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Re: The GDP

Posted by Kari Gilstad on November 4, 2001 at 18:03:50:

In Reply to: Re: The GDP posted by Eleanor on November 3, 2001 at 17:18:49:

:I totally agree with what Alexandra wrote. I don't think we can say if people are happier and closer in their community just because the are not living in a capatilist society. Because most of us probably haven't lived in that kind of situation we might not understand it as well...not relate as much to say Joe and his family in Milagro Beanfield War. The comment made about the women working double shifts; I'm not sure what you were talking about. Women work double shifts now? Are you saying that women are still trying to fight the battle for a good job (one that a "man" is supposed to have?)? If that is the case, I'm going to have to disagree with you. Yes, women had it rough in the past, but for the past number of years women have been working in the same jobs as men. The double shifts would only apply, in my mind, to a kind of job, like that in a restaurant type setting, where the work day was in shifts rather then 8 hour days (like a lot of common 40 hour weeks go). Maybe if you could clarify what you wrote for me I wouldn't be as confused. Thanks!

: I think that the work and status of women is determined by more than class. For one thing, it is determined by the level of technology and by religious beliefs. Capitalism is also influenced by those things. Self-employment is also influenced by technology and religion. I visited relatives once who live on an island off the coast of Scotland where there is or was a relatively small population. It was easy to grow enough to eat and plenty of resources for making things people need, even though there was also a lot of stuff imported from the mainland. The people were self-employed or communal, I don't know which, but they didn't work for wages. Women definitely were not working double shifts. Neither were men. There was lots of free time. People seemed to hang out and talk a lot. I was told it can get a lot busier at harvest, but still they had a lot more than we have at home. I suspect it was like that in Milagro, even though they seemed to have less natural resources. So I guess I'm saying it depends. If you have self-employment or communal work in the right place then it might be a lot better than life in the United States. If it is in Afghanistan, then probably even capitalism would look pretty pitiful.

: : Yes, but people aren't automatically happier and closer as a community just because they are not living in a capitalist society. I think that there are a lot of pressure to conform and to not question the way of life in such societies. What about a gender analysis of the precapitalist society? I say the women there were probably working double shifts just like today. What do you think?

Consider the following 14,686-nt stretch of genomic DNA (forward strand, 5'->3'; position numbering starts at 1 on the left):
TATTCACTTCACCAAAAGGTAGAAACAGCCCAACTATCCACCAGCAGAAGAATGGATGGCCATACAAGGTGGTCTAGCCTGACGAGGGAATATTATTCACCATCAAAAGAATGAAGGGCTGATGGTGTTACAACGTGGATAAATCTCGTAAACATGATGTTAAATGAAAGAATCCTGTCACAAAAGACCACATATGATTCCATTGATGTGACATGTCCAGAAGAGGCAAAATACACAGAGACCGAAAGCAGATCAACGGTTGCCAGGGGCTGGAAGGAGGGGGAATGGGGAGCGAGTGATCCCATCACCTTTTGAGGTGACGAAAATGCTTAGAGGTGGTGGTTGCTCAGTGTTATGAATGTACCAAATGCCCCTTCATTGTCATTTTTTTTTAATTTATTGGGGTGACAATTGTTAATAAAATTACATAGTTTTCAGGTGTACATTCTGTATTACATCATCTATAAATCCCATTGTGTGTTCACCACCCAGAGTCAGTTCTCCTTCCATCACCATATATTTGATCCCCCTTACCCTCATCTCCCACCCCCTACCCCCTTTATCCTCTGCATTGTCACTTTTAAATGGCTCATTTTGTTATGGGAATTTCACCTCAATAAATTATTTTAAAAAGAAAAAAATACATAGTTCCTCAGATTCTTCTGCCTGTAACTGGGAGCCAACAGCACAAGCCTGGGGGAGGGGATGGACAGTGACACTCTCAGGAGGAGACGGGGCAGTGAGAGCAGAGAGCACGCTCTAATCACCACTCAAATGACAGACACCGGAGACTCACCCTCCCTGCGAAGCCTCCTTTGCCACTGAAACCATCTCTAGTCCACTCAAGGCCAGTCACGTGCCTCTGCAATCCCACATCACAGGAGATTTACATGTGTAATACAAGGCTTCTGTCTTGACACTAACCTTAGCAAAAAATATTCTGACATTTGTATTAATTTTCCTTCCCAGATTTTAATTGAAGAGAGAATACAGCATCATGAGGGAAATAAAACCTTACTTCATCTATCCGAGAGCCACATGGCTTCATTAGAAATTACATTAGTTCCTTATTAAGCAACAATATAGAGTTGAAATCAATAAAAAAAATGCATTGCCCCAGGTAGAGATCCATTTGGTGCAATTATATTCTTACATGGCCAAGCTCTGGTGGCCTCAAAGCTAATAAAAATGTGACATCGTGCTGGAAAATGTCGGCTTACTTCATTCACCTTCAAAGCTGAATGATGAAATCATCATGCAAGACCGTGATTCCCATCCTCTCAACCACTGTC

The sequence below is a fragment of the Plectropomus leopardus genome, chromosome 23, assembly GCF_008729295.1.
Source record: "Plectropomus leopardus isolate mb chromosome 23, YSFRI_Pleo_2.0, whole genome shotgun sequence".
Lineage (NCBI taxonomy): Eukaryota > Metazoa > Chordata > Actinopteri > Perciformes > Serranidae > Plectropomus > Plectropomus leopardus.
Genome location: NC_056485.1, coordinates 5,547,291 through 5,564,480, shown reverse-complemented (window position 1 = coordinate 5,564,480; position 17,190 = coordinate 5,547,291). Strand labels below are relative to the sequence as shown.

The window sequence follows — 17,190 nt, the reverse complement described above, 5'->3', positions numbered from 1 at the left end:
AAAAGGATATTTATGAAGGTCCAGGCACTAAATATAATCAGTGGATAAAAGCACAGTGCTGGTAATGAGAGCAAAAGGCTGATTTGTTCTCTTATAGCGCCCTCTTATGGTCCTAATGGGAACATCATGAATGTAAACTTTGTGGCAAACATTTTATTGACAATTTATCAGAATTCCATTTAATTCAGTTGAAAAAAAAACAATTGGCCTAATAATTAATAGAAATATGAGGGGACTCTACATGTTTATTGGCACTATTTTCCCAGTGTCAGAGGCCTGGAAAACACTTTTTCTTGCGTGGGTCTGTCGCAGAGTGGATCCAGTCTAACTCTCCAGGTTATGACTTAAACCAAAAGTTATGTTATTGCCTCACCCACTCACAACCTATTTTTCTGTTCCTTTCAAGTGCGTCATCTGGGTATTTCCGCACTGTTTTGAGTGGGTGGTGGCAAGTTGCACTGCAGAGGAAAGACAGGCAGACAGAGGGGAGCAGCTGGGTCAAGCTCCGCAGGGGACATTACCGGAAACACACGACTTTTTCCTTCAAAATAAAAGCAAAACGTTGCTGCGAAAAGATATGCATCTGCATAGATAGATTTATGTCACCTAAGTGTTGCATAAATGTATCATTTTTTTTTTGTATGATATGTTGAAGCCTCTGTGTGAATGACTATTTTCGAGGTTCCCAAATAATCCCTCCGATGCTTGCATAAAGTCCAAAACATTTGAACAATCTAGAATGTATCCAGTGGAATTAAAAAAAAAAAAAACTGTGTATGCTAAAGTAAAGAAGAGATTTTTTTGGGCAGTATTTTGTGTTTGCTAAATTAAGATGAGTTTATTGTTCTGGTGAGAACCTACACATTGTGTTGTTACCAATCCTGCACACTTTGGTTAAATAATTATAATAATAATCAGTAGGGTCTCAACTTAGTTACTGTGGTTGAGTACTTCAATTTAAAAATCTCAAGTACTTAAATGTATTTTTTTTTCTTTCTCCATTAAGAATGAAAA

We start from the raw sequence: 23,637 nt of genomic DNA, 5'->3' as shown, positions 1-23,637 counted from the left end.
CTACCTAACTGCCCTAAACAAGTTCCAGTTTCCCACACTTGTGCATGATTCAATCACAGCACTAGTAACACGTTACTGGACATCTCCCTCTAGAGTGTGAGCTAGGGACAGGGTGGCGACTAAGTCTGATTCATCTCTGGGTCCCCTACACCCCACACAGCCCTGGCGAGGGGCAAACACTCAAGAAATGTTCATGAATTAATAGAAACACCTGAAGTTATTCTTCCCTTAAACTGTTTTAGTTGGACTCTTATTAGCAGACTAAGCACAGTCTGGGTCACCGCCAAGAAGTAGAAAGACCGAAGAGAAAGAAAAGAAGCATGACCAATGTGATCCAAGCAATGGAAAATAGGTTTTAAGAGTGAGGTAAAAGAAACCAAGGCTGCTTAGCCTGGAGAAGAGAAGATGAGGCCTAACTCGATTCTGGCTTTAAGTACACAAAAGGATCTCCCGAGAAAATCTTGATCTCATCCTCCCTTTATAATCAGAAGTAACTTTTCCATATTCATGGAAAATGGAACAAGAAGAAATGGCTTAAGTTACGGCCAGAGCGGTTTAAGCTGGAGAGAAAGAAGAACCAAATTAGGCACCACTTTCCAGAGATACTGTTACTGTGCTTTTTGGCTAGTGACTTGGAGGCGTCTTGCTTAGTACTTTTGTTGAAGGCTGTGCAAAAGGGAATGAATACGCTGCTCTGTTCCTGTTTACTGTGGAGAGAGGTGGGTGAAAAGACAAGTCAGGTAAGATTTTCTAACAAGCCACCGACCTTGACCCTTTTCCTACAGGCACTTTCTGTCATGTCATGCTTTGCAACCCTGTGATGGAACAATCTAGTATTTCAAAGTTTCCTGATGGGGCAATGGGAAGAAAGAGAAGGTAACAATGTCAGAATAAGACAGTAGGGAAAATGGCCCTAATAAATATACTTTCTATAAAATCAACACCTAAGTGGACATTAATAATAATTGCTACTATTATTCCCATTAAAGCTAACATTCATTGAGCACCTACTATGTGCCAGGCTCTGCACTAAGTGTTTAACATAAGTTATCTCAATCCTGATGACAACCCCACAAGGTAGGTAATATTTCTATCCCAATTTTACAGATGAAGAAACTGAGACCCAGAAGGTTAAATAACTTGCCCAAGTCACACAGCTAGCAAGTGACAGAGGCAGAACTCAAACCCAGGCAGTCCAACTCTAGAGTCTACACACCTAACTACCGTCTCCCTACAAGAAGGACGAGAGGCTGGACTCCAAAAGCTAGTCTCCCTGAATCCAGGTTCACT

: : I have been to many places just like Milagro and so I visually can understand. Places like Milagro have been there for hundreds of years before capitalist enterprizes came. The people are mostly self-employed and have a generally happy lifestyle. There is a very close sense of community and of hard work by all. When new ideas such as capitalism enter their lives the people are confused. When and if these people are forced to pay high taxes resulting from either new developments or a collection of other things they are in trouble. A lot of people that live in places like Milagro only farm enough for their family and or the town that they live in, and they do not produce much surplus. When they are forced to pay highger taxes many of them loose their land or are forced to become wage laborers. By becomming wage laborers though, the people loose their ability to work their land that they are working to keep.

: : : : So when people look at stats that say "Oh look, this area is growing and has become much richer, they are doing something right" it can often be very misleading. These people could not be eating as well since the little money they make will go either to feeding their families or holding on to their land. The people have less time to spend with their families which was particualrly expressed by Joe in Milagro Beanfield War.

: : : : I was often told in schools that if a place has a high GDP or it was going up then that was a very positive event for that place and now I see that it in fact may not always be true? See where I am comming from, I think sometimes when we think we are helping we may in fact be hurting?




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